Poverty on the rise as austerity measures take hold in the Netherlands
A new report for the Dutch government has warned that austerity measures are feeding into steadily increasing poverty, with almost one household in 10 expected to be living below the poverty line next year.
The report by the national statistics bureau, CBS, and the socio-cultural advisory group SCP, shows that – despite retaining its AAA international credit rating – stagnant economic growth, worsening unemployment and public sector budget cuts due to continue until 2014 are eroding the country’s affluent yet caring image.
The figures show that while 6 per cent of households did not have enough to live on in 2010, that figure increased to 7.5 percent last year and to 8.7 per cent this year.
Taking inflation into account, it is due to rise to 9.4 per cent in 2013.
The report will make uncomfortable reading for the coalition government of prime minister Mark Rutte but particularly for its new junior partners, Labour, who will have to preside over some of the toughest cuts to healthcare and other services since the second World War with the aim of generating new growth.
The report also shows a surprise change in the demographics of those who now make up the poorest pockets of Dutch society.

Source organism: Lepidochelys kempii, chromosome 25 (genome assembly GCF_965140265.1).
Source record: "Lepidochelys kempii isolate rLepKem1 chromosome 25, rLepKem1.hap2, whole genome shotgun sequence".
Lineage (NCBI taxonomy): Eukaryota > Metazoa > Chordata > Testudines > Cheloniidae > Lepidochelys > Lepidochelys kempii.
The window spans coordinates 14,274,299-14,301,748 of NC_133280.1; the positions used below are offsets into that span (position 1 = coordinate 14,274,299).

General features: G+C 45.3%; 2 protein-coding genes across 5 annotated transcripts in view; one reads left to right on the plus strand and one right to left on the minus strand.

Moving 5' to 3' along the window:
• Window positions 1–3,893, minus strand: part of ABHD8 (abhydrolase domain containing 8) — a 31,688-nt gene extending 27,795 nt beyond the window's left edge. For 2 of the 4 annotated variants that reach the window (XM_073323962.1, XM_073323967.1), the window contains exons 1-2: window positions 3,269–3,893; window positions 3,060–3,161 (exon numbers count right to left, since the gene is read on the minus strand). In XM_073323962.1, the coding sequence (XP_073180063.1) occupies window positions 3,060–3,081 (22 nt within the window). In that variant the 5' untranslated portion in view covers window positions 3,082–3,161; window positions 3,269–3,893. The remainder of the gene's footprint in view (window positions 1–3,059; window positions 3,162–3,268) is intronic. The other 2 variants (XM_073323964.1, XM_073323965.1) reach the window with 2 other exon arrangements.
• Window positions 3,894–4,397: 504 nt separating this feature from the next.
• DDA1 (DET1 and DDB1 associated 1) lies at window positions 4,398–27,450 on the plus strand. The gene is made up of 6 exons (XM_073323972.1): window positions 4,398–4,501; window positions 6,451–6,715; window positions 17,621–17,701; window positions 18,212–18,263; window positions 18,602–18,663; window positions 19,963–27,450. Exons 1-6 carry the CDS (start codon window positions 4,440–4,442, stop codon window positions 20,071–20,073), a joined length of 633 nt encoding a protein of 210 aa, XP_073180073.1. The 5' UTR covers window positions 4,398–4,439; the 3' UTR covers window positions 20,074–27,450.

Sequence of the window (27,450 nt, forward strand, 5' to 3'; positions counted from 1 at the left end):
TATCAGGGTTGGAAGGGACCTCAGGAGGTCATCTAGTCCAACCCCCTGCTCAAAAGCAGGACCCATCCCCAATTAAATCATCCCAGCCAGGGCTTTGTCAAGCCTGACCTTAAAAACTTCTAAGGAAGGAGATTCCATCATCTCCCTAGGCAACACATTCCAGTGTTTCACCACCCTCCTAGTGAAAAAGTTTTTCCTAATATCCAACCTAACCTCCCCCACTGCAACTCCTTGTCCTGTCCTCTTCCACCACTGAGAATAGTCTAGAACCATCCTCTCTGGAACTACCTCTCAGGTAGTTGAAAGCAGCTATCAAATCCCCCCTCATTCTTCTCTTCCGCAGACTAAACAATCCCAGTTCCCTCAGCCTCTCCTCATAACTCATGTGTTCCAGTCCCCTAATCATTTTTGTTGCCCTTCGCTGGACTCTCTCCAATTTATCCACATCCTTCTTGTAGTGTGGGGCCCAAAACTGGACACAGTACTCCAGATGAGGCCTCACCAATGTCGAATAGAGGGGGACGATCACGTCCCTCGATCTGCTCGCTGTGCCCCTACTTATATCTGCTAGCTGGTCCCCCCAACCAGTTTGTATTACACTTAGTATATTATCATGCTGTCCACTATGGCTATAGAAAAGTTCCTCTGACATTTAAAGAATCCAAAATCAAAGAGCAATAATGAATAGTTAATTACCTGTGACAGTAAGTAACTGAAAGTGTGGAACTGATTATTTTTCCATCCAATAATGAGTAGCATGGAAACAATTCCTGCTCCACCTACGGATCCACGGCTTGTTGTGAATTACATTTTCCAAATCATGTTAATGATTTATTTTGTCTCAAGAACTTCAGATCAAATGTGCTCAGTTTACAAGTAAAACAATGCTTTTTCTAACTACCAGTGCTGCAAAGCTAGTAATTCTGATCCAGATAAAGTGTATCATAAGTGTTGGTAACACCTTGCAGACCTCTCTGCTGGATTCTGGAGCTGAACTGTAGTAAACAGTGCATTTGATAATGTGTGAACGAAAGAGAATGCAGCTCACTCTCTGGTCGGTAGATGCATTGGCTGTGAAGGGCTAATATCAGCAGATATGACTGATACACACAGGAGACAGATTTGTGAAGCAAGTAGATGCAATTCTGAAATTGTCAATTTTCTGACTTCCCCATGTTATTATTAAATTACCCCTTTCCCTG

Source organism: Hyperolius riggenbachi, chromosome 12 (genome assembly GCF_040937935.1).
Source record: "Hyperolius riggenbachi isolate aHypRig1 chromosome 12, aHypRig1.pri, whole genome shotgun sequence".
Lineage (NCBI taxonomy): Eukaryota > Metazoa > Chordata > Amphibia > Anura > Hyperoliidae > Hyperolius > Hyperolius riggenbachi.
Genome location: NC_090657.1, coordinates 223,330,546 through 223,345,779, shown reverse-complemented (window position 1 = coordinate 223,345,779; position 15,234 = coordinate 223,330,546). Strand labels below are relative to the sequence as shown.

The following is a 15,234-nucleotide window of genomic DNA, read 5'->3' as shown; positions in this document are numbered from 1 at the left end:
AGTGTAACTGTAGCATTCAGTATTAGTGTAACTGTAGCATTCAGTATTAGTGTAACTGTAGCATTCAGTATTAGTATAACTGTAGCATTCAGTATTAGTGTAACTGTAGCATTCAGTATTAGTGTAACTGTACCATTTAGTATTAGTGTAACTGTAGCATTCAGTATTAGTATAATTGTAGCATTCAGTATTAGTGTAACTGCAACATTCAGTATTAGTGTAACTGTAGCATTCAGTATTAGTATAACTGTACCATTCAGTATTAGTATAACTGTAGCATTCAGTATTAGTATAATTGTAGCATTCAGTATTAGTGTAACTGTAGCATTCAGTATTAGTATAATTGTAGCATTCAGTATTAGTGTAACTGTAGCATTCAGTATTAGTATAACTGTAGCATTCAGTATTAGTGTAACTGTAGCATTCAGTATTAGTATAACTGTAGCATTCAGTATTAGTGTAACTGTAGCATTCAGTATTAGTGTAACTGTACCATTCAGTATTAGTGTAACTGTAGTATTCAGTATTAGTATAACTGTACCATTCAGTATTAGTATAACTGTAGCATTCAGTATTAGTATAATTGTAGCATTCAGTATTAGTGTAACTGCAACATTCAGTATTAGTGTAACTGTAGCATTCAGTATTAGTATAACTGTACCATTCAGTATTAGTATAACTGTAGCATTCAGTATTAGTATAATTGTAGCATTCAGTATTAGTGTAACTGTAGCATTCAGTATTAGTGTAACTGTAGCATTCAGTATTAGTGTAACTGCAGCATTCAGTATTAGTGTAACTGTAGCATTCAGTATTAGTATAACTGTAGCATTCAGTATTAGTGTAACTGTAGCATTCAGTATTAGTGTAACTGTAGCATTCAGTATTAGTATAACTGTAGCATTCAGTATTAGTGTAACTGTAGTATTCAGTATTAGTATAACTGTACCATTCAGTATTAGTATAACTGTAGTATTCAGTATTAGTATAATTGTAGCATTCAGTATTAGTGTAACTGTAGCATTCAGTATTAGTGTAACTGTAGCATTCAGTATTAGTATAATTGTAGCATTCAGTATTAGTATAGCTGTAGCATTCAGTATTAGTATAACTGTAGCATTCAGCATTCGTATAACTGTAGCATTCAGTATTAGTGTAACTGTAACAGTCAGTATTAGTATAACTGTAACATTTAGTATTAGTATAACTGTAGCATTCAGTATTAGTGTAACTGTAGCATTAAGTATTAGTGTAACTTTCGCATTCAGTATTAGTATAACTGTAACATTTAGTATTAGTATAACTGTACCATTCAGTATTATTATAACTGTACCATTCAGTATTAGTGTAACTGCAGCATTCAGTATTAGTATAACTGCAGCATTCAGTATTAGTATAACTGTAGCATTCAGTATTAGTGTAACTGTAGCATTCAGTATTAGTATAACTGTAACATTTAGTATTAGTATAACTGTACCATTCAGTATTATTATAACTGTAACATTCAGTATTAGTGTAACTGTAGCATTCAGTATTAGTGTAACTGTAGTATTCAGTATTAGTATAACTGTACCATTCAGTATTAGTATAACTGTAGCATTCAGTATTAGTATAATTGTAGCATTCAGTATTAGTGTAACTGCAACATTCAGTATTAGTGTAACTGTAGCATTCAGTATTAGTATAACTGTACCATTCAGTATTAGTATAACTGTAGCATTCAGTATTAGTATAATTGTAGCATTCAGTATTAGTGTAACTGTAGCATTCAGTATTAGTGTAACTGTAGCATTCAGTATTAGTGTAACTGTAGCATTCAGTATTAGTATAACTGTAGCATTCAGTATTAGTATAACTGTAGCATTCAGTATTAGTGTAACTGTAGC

Despite a drop in their spending power as a result of government cuts, pensioners are no longer among the poorest. Single-parent families, single people under 65, non-Western immigrants, and those living on social welfare benefits tend to be the worst off.
Another significant change is that the number of householders with a long-term income below the poverty line rose slightly from 2.4 to 2.5 per cent, bringing to an end a downward trend since 2000.
Child poverty is also on the rise.
“The child poverty rate in 2011 was 10.6 percent, equivalent to 359,000 children up to age 17,” says the report. “That figure is expected to rise faster in 2012 than in other age groups, to reach 377,000 or 11.2 percent.”
The report was published as 36 of the Netherlands’ largest municipalities signed a letter to parliament warning that the combination of cuts and public sector “reforms” was leading to an “unworkable situation”, especially when it came to non-medical care for the elderly, the long-term sick and the disabled.